By Cliff Rold
Boxing does not have seasons. It does, and has always had, dates or times of the year where the expectation of big time boxing heightens. Today, in the United States, fans know Cinco De Mayo and Mexican Independence Day weekend are likely to have big fights. The dates can shift a bit but the idea reaches back a long way. June used to be a critical month for big fights in New York in the age of radio because it was one of the best times to use the baseball stadiums. Joe Louis-Max Schmeling II, Louis-Billy Conn I and II, and Louis-Jersey Joe Walcott II are just some of the more prominent examples.
For fans of the lighter weight globally, and in Asia (largely Japan) regionally, the very end of the year has become a time for fisticuffs. The last few days of December have become dates where the expectation of a year’s last gasp of high quality boxing has entrenched this decade. This year is no different.
On Sunday, while most of America is sleeping (2 AM EST), ESPN+ will air a solid tripleheader with two major title fights and an interim tilt as well. The headliner, Masayuki Ito vs. Evgeny Chuprakov for the WBO 130 lb. title, should see some leather fly.
The next day in China, the last excellent main event of 2018 will unfold for the vacant WBO super flyweight title. 36-year old three-division former titlist Donnie Nietes (41-1-5, 23 KO) of the Philippines hasn’t lost since 2014 and faces arguably the toughest opponent of his entire career. Japan’s 29-year old Kazuto Ioka (23-1, 13 KO) is a former two-division titlist, partially unified at strawweight, who also held one the WBA excess belts at 108 lbs. After a year away from the sport that included a brief retirement, Ioka returned in September with a win over McWilliams Arroyo.
Ioka looked as sharp as he ever has, his lone loss coming to the incredibly tricky Amnat Ruenroeng in 2014. Nietes appeared on the same card to do enough to win the vacant WBO belt against Aston Palicte only to leave with a draw. A win here would vault Ioka back into the upper echelons of the lighter weight classes at a time when the 115 lb. class is still deep and loaded.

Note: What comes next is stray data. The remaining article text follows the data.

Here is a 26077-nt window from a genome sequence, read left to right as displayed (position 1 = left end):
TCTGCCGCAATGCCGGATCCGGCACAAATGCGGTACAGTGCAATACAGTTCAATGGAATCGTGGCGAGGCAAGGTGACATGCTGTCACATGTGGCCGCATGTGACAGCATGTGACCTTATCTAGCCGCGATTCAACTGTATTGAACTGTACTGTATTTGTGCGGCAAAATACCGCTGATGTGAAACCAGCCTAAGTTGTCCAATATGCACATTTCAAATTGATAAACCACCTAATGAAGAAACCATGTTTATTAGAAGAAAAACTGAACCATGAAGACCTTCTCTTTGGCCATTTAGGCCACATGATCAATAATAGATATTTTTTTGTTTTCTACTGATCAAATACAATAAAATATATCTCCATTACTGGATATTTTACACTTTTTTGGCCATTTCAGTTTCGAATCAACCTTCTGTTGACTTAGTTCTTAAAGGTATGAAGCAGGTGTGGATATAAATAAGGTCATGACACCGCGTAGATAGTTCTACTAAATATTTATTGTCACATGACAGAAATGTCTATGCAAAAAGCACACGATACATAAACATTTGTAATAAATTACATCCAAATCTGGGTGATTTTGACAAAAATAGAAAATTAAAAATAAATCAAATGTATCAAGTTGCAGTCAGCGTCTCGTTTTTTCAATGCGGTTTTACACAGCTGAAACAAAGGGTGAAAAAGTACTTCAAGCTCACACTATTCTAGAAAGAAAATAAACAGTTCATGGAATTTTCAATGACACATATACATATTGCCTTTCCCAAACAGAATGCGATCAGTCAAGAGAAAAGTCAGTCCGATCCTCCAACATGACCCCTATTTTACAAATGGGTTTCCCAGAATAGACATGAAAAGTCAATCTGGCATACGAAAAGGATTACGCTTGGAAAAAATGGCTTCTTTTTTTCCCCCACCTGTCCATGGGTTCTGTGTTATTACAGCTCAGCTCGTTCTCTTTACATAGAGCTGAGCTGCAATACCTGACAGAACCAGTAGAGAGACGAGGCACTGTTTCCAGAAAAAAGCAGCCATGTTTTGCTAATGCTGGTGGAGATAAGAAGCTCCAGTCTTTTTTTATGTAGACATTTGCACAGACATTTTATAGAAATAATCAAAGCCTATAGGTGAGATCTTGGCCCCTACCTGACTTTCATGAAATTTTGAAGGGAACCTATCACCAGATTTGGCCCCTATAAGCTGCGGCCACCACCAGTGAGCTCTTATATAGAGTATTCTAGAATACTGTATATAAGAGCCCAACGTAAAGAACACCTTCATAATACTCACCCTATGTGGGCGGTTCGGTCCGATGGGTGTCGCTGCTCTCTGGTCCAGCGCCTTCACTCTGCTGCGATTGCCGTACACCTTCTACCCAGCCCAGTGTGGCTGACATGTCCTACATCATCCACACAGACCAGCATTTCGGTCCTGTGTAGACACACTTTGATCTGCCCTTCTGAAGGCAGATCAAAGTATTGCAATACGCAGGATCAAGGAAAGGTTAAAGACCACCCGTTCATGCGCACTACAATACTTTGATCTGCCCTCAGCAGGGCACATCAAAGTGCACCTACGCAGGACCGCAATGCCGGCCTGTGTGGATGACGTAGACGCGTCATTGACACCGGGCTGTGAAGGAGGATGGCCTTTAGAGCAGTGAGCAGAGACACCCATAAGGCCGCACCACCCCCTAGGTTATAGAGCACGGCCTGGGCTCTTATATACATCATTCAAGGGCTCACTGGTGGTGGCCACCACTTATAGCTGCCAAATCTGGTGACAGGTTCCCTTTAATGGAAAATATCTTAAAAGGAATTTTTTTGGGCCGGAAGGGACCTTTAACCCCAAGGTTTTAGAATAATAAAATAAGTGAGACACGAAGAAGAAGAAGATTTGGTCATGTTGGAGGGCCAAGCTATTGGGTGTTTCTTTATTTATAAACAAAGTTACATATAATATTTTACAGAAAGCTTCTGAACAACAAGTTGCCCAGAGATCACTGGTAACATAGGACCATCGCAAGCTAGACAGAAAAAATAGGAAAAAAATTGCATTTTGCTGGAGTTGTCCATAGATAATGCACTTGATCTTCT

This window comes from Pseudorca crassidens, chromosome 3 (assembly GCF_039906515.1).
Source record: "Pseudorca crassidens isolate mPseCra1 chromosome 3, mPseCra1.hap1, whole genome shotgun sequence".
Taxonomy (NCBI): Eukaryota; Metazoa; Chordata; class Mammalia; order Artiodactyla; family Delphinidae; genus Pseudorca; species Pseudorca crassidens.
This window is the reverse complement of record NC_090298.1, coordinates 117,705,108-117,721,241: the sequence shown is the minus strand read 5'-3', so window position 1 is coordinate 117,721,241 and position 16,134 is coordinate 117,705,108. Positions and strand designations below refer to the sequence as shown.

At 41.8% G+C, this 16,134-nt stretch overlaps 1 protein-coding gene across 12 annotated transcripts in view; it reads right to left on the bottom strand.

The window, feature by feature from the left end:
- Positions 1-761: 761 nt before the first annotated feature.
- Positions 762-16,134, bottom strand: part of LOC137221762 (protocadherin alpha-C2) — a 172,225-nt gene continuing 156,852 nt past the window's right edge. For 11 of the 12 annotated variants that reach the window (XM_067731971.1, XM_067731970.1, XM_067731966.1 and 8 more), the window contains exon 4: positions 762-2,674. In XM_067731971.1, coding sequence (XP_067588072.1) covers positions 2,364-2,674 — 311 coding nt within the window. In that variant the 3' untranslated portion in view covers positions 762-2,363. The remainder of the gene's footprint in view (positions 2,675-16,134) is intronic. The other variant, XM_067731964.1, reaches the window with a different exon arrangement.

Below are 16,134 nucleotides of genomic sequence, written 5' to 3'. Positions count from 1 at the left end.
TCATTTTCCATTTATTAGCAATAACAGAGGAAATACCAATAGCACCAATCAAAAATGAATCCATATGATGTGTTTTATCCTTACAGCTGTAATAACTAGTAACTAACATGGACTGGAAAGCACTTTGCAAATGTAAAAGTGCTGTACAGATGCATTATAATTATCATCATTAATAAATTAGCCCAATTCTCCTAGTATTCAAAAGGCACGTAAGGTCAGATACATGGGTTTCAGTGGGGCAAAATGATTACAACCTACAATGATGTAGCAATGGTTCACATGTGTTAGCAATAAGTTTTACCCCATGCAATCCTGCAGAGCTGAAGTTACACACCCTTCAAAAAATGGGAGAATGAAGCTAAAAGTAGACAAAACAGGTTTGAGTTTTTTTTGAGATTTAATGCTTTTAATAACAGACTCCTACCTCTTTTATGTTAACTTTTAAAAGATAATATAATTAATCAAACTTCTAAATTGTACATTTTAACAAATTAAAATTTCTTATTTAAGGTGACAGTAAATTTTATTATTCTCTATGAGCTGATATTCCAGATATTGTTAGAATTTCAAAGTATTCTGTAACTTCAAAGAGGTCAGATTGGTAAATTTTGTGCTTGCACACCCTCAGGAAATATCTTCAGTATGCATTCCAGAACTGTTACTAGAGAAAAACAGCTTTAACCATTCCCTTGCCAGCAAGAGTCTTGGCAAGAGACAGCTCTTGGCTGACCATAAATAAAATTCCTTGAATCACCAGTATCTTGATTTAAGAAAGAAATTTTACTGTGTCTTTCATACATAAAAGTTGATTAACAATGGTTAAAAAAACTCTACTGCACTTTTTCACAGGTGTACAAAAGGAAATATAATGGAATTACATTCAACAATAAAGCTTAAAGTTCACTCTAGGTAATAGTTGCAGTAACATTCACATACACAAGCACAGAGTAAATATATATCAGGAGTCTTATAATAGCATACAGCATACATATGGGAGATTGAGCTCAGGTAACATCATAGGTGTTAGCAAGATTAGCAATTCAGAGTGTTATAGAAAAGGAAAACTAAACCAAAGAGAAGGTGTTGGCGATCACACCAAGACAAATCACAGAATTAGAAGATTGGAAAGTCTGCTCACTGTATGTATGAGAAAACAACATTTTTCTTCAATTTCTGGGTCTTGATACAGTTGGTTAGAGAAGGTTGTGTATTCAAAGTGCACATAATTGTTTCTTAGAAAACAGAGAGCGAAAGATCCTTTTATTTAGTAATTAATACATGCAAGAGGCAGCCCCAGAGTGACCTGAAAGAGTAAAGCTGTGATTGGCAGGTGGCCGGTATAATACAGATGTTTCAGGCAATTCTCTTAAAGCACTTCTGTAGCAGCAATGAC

For Nietes, it would be the sort of win he’s managed to miss out on too often in his career. As names like Roman Gonzalez and Juan Francisco Estrada have worked around him, Nietes has always sort of worked in parallel, never getting a chance to show if he belonged with them. Ioka is as close as he’s come.
It’s the sort of fight that is matched well enough to present at least the possibility of still shaking up the race for Fight of the Year. It’s also right in line with the New Year’s Eve boxing tradition. Last year provided similar drama with a 108 lb. unification bout between Ryoichi Taguchi and Milan Melindo to close the year.
One of the wildest examples in recent memory was 2016. There were four cards headline by major title fights in Japan from the 30thto the 31sttwo years ago. Naoya Inoue performed the first day, defending his 115 lb. belt against former titlist Kohei Kono while Jezreel Corrales-Takashi Uchiyama II, Kosei Tanaka-Moises Fuentes, and Yukinori Oguma-Jonathan Guzman headlined the next day.
This year almost feels naked without Inoue. Inoue has fought every December since 2013 before this year and in the last days of the year from 2014 to 2017. The win that secured him BoxingScene’s Fighter of the Year in 2014, a second round knockout of Omar Narvaez to win a major title in his second weight class that year, remains memorable.
New Year’s boxing was already a staple before Inoue came along. Ioka has been a big part of it as well. He returns this year after missing last, and was featured every other year from 2011-16. In 2013, there were three major title fights on two New Year’s Eve cards in Japan and the same the year before.
One would have to go back to 2010 to find a New Year’s season in Japan where there were no major title fights between December 29thand 31st. That allows fans to trace the origins of what has grown to become an expectation. It also shows it doesn’t take long to forge a tradition. If the tradition holds into further decades, the importance of Inoue, Ioka, Uchiyama, and Akira Yaegashi among others will stand out. It took the right group of stars, in matches local fans wanted to see, to put butts in the seats, draw interest from around the world, and leave everyone interested wondering what next year will bring.
The great thing about any sport is that there is always a next year.In boxing, there will always be a next New Year’s. There is no reason to think there is an end in sight.
Cliff Rold is the Managing Editor of BoxingScene, a founding member of the Transnational Boxing Rankings Board, and a member of the Boxing Writers Association of America. He can be reached at [email protected]